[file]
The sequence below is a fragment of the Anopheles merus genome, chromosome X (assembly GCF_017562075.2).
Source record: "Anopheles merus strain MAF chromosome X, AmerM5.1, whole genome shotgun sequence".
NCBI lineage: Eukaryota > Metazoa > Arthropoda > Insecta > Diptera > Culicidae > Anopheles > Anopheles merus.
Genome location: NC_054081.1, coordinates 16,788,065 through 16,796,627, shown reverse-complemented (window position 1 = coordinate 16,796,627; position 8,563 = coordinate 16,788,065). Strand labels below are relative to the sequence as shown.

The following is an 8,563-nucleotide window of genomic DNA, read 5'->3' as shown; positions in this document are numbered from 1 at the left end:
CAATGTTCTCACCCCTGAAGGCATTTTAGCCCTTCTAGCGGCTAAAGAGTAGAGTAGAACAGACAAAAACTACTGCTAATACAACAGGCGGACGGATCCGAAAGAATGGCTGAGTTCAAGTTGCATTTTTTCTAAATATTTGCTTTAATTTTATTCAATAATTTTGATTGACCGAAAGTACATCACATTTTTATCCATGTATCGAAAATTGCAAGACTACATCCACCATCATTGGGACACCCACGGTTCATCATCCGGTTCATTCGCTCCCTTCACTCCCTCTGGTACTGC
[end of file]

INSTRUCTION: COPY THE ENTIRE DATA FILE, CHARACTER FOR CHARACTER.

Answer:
The sequence below is a fragment of the Anopheles merus genome, chromosome X (assembly GCF_017562075.2).
Source record: "Anopheles merus strain MAF chromosome X, AmerM5.1, whole genome shotgun sequence".
NCBI lineage: Eukaryota > Metazoa > Arthropoda > Insecta > Diptera > Culicidae > Anopheles > Anopheles merus.
Genome location: NC_054081.1, coordinates 16,788,065 through 16,796,627, shown reverse-complemented (window position 1 = coordinate 16,796,627; position 8,563 = coordinate 16,788,065). Strand labels below are relative to the sequence as shown.

The following is an 8,563-nucleotide window of genomic DNA, read 5'->3' as shown; positions in this document are numbered from 1 at the left end:
CAATGTTCTCACCCCTGAAGGCATTTTAGCCCTTCTAGCGGCTAAAGAGTAGAGTAGAACAGACAAAAACTACTGCTAATACAACAGGCGGACGGATCCGAAAGAATGGCTGAGTTCAAGTTGCATTTTTTCTAAATATTTGCTTTAATTTTATTCAATAATTTTGATTGACCGAAAGTACATCACATTTTTATCCATGTATCGAAAATTGCAAGACTACATCCACCATCATTGGGACACCCACGGTTCATCATCCGGTTCATTCGCTCCCTTCACTCCCTCTGGTACTGC